Tea alkaloids and tea chemistry


One of the intentionally aged teas, Pu-Erh has a loyal following.

Tea alkaloids and tea chemistry

Postby MrEffendi » Aug 18th, '13, 13:07

I'm doing some light research on what exactly is in our Pu-erh tea. So far I've found that Pu-erh contains gallic acid in varying amounts. Gallic acid is proven to have anti-viral and anti-fungal properties; gallic acid is also cytotoxic to cancer cells but has no cytotoxic properties in regards to non-cancerous cells.

Our tea also contains polyphenols. The jury is still out as to rather or not polyphenols actually do anything in regards to human physiology.

The catechin content in our tea has an affinity for cannabinoid receptors in the brain. So the catechin content may be what we are referring to as "qi." Catechins in larger doses provide a calming effect.

Of course we all know about caffeine. According to webMD (not the best source I concede) pu-erh generally contains less caffeine than other teas.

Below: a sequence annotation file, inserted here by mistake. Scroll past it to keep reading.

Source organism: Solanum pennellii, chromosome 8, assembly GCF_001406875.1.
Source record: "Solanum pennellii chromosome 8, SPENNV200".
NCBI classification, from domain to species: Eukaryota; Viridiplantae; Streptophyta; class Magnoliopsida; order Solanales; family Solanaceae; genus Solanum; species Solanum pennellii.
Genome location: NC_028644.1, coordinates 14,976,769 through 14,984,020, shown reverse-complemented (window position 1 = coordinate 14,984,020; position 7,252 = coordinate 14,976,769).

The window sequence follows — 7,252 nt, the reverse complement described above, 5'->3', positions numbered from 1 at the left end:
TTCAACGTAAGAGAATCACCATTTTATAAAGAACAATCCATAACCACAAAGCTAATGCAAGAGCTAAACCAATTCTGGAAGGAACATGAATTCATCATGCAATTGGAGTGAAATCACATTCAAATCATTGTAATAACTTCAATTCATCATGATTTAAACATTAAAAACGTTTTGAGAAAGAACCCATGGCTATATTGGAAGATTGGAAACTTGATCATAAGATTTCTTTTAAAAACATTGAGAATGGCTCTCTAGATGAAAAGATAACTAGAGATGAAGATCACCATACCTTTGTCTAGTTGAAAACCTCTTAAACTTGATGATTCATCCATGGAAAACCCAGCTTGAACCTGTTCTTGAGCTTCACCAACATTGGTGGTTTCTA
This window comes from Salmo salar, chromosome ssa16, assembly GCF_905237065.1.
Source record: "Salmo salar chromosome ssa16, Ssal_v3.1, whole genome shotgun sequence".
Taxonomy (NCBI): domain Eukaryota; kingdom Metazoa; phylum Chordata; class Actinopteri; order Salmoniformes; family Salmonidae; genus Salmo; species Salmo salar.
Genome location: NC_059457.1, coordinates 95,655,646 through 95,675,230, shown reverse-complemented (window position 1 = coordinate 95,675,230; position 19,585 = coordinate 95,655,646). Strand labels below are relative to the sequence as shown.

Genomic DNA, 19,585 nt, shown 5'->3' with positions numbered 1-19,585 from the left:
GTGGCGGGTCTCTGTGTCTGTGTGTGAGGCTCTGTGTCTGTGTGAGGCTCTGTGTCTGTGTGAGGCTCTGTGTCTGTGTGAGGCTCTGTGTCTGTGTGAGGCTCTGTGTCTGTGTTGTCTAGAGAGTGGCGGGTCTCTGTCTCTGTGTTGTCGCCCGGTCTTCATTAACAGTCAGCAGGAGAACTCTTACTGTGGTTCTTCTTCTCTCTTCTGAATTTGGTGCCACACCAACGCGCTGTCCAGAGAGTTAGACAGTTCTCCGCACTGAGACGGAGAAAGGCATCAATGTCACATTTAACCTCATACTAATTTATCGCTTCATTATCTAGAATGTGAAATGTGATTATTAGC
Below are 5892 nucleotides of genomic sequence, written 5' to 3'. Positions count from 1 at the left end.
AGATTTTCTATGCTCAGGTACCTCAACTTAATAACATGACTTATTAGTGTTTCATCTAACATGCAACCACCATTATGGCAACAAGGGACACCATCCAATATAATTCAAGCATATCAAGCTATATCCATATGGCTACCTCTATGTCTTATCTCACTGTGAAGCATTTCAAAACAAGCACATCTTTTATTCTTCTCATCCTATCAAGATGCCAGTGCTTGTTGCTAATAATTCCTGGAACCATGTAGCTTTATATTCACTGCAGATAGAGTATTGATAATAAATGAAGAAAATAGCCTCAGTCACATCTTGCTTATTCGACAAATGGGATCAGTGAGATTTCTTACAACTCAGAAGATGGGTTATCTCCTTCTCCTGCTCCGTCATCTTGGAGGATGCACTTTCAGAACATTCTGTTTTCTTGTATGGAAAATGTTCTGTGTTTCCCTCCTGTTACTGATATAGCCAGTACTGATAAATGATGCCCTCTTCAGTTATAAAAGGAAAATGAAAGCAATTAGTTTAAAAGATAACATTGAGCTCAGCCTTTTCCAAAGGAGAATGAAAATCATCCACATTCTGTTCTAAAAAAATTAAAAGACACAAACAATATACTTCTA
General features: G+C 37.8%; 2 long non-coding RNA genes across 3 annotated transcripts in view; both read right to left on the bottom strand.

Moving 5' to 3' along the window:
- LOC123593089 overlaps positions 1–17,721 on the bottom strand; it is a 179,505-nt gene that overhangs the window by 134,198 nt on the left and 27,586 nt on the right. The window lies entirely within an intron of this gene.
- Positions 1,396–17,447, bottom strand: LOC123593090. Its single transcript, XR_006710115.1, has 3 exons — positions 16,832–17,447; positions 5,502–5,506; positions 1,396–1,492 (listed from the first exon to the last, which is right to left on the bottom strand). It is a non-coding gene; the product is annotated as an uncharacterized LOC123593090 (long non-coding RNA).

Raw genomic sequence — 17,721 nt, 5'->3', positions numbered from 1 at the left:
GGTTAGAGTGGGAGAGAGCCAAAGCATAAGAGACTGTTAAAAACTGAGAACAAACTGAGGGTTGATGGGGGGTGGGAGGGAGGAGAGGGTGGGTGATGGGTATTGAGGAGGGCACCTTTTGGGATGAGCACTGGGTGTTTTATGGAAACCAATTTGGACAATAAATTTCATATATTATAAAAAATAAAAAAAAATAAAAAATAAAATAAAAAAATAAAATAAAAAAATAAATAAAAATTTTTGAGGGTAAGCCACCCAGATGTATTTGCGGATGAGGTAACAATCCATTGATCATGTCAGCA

I've yet to find a peer-reviewed article explaining the quantity of these chemicals in the tea. Why doesn't someone just use a gas chromatograph and find out?

So, do we have any chemists on this forum? It would be interesting to see gas chromatography findings on Pu-erh tea but I can't find an article. I'm still curious what other alkaloids are hiding in this tea and why some tea seems to have a strong psychoactive effect and others do not. My Lincang purple bud seems to have a downright sedating effect for example. I want to know what exactly is causing said sedation. Is it the catechin content or are there other alkaloids responsible for this zen-like calming effect? What alkaloids are you familiar with in regards to pu-erh tea? What sort of psychoactive effects have you personally experienced while drinking Pu-erh?

Also note, I don't drink Pu-erh because of the supposed health benefits. I drink it because I enjoy it but am curious as to what exactly is "in" my tea.
Last edited by MrEffendi on Aug 18th, '13, 14:12, edited 1 time in total.
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Re: Tea alkaloids and tea chemistry

Postby siae » Aug 18th, '13, 13:37

I find the connection with cannabinoid receptors interesting. I am a regular cannabis user and some of the more qi-intense teas I have tried have definitely reminded me of my other favorite plant.